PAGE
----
Impact of Climate Change on River Flows in the Black Volta River
Nobuhiko Sawai*1, Kenichiro Kobayashi*2, Apip*3, Kaoru Takara*4,
Hirohiko Ishikawa*4, Muneta Yokomatsu*4, Subhajyoti Samaddar*4,
Ayilari-Naa Juati*5, and Gordana Kranjac-Berisavljevic*6
*1Research and Development Center, Nippon Koei Co., Ltd., 2304 Inarihara, Tsukuba-shi, Ibaraki 300-1259, Japan
*2Research Center for Urban Safety and Security, Kobe University, Japan
*3Research Centre for Limnology, Indonesian Institute of Sciences, Indonesia
*4Disaster Prevention Research Institute, Kyoto University, Japan
*5Ghana Meteorological Agency, Ghana
*6University for Development Studies, Ghana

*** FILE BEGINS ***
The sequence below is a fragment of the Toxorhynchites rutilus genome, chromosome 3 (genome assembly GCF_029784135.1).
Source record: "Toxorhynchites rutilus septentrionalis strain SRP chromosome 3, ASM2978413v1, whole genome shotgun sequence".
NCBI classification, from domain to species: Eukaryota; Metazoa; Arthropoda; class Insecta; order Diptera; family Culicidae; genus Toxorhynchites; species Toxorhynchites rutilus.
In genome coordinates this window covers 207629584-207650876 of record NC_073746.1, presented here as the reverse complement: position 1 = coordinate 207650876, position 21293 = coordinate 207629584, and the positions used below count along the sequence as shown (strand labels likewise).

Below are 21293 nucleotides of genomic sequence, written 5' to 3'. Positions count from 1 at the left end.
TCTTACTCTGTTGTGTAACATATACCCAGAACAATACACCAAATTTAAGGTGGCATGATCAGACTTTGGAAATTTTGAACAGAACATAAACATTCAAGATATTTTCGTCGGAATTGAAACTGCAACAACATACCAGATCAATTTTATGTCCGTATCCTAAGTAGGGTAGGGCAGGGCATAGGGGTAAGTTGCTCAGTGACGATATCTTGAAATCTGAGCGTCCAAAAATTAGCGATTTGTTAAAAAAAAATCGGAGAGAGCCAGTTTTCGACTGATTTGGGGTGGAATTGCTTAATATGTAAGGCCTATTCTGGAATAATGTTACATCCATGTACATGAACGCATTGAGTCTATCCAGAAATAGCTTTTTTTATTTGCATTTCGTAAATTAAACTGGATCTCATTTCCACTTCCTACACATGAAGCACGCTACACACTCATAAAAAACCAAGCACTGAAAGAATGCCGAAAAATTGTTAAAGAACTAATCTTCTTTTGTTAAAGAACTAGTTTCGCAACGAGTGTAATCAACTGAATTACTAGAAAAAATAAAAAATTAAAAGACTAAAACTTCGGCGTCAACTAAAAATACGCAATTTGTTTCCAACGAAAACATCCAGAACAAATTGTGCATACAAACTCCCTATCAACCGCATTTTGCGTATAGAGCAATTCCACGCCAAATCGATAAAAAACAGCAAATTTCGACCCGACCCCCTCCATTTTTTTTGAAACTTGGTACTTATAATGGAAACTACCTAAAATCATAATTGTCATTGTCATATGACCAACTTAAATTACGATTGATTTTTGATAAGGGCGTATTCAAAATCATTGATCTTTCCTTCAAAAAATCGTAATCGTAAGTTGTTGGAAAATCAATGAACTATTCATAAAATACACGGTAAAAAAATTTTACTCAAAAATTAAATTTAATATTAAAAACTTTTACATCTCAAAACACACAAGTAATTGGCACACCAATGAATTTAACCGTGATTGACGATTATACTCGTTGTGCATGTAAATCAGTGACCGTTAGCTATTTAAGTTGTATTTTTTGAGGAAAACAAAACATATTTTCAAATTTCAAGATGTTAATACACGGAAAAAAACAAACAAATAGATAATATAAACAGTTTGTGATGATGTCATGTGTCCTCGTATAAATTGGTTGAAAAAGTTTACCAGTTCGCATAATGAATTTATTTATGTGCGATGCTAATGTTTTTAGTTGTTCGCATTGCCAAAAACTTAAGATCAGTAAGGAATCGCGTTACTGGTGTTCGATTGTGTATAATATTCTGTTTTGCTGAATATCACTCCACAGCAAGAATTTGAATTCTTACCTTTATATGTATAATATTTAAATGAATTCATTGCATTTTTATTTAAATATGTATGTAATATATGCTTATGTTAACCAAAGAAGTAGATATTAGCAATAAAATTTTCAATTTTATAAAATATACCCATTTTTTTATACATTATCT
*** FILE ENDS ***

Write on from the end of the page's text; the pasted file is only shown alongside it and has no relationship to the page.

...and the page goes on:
This paper assesses the impact of climate change in the Black Volta River by using data output from the atmospheric general circulation model with a 20-km resolution (AGCM20) through the Japanese Meteorological Agency (JMA) and the Meteorological Research Institute (MRI). The Black Volta, which flows mainly in Burkina Faso and Ghana in West Africa, is a major tributary of the Volta River. The basin covers 142,056 km2 and has a semi-arid tropical climate. Before applying AGCM20 output to a rainfall–runoff model, the performance of the AGCM20 rainfall data is investigated by comparing it with the observed rainfall in the Black Volta Basin. To assess the possible impact of rainfall change on river flow, a kinematic wave model, which takes into consideration saturated and unsaturated subsurface soil zones, was performed. The rainfall analysis shows that, the correlation coefficient of the monthly rainfall between the observed rainfall and AGCM20 for the present climate (1979–2004) is 0.977. In addition, the analysis shows that AGCM20 overestimates precipitation during the rainy season and underestimates the dry season for the present climate. The analysis of the AGCM20 output shows the precipitation pattern change in the future (2075–2099). In the future, precipitation is expected to increase by 3%, whereas evaporation and transpiration are expected to increase by 5% and by 8%, respectively. Also, daily maximum rainfall is expected to be 20 mm, or 60%, higher. Thus, the future climate in this region is expected to be more severe. The rainfall–runoff simulation is successfully calibrated at the Bamboi discharge gauging station in the Black Volta fromJune 2000 to December 2000 with 0.72 of the Nash–Sutcliffe model efficiency index. The model is applied with AGCM20 outputs for the present climate (1979–2004) and future climate (2075–2099). The results indicate that future discharge will decrease from January to July at the rate of the maximum of 50% and increase fromAugust to December at the rate of the maximumof 20% in the future. Therefore, comprehensive planning for both floods and droughts are urgently needed in this region.
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